We can catch fire


It started with a solitary shining crimson leaf a few weeks ago.

It caught The Daughter’s eye one morning as she gazed out the window. One leaf, a rich, vibrant red against the lush verdant green of all the other leaves on the tree.

A brilliant foreshadowing of this morning, when, as the thick fog lifted, and the sun cut through a thousand droplets of mist, our Crepe Myrtle caught fire.

I took my coffee outside and waited…

“We can catch fire.

Sometimes, in our chilled weariness with this broken world, we draw near to the fire of Christ intending only to warm our own cold hands and hearts.  

But as we draw close, we will be not only comforted but ignited.  That is the marvelous, dangerous opportunity at the heart of our faith.

We can catch fire. We can run like sparks through the stubble.

The apocryphal book of the Wisdom of Solomon assures us that we shall.  The souls of the blessed, it says, “will shine forth, and will run like sparks through the stubble.”  We can burn with the renewing holy fire of God.  Not just for our own sakes, but for the sake of the world, for the sake of all people who sit in darkness and in cold.”

Sparks Among the Stubble, from The Praying Life: Seeking God in All Things, by Deborah Smith Douglas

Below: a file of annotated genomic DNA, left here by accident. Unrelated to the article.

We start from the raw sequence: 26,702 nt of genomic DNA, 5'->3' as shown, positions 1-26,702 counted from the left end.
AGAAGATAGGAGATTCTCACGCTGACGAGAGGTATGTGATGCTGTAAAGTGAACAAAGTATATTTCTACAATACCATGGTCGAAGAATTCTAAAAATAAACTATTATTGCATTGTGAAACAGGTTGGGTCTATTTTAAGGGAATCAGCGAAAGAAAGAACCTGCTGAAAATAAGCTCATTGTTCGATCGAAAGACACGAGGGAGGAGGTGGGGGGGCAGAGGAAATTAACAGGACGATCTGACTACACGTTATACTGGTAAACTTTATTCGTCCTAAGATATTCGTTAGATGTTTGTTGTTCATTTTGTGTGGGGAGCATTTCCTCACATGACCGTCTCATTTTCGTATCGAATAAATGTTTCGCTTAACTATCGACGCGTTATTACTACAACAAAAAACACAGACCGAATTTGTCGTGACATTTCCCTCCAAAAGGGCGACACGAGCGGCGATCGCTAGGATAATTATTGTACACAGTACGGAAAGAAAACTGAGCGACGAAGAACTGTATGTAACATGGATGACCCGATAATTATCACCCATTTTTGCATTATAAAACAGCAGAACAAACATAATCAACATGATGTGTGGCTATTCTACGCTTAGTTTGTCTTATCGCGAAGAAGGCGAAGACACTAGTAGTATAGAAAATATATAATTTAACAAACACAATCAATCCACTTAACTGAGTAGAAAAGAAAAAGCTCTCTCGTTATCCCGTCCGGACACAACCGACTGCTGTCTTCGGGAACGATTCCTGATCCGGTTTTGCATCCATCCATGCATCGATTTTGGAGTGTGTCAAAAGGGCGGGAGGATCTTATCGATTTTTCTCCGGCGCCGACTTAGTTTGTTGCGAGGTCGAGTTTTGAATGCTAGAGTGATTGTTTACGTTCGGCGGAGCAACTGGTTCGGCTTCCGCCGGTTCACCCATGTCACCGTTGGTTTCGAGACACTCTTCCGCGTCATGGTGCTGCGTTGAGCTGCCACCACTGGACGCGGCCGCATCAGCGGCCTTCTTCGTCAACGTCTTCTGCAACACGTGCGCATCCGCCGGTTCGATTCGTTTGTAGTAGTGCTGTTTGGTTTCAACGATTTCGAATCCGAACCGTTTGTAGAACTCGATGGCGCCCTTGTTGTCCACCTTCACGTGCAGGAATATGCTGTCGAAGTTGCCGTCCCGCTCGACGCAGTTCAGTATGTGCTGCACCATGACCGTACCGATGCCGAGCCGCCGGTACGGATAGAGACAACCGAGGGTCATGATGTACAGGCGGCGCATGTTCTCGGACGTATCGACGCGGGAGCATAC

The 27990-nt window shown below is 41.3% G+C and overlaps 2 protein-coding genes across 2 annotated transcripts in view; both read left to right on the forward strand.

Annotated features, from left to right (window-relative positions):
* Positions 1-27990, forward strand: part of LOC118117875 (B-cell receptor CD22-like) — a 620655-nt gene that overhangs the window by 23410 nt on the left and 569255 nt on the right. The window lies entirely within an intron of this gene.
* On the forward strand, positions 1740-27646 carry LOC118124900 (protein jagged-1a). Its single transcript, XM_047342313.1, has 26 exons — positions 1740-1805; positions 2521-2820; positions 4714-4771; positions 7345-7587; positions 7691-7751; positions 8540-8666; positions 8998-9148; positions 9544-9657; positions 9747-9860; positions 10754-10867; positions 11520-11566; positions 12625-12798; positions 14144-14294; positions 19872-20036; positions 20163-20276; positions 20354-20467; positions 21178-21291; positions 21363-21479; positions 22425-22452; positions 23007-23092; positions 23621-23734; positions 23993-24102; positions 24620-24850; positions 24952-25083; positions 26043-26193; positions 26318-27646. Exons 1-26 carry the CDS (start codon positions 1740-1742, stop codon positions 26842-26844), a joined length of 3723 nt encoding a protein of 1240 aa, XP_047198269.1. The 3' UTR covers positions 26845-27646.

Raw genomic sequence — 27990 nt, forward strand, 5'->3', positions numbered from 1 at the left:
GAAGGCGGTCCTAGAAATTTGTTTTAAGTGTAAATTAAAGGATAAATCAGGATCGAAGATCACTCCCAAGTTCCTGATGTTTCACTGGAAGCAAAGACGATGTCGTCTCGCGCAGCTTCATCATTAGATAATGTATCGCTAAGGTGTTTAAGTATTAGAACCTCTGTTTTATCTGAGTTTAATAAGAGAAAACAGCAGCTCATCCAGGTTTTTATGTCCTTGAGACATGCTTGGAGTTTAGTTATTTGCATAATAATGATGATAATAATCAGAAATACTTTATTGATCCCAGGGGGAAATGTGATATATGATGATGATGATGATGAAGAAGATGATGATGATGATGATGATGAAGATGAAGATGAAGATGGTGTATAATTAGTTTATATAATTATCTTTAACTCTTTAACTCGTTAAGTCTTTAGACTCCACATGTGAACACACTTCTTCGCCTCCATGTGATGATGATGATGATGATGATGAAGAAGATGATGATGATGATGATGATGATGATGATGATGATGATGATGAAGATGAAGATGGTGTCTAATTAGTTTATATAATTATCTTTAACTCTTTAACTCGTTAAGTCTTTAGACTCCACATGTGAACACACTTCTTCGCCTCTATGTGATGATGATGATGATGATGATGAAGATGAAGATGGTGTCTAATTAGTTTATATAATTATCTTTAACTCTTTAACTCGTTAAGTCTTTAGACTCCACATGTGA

So, in my chilled weariness, with my morning coffee and my bleary brain,
I sit next to the burning tree (barefoot – I know the rules).
I gaze, I wait, I watch, I pray.
Throughout the day I’m drawn to the window to get a glimpse,
to soak up the stunning brightness
of the glory in my yard.
The sun crossed the sky, and then descended;
and the tree burned bright all day, and the next day,
and for days and more days. I gazed, and waited and watched and prayed.

Until one day I didn’t.
The burning bush that warmed my heart and ignited my soul,
no longer commanded my attention.
When had the leaves begun to fall?
With painful regret, I couldn’t recall.
No longer awed, thankfulness exhausted,
It seems I had grown accustomed to the miracle in my yard.

R. S. Thomas, Anglican priest and poet wrote this:

The Bright Field
I have seen the sun break through
to illuminate a small field
for a while, and gone my way
and forgotten it. But that was the
pearl of great price, the one field that had
treasure in it. I realize now
that I must give all that I have
to possess it. Life is not hurrying

on to a receding future, nor hankering after
an imagined past. It is the turning
aside like Moses to the miracle
of the lit bush, to a brightness
that seemed as transitory as your youth
once, but is the eternity that awaits you.

That is the task.
To keep our faces turned to the brightness of those beautiful and transitory moments of eternity, every day.

We can catch fire. We can run like sparks through the stubble. 

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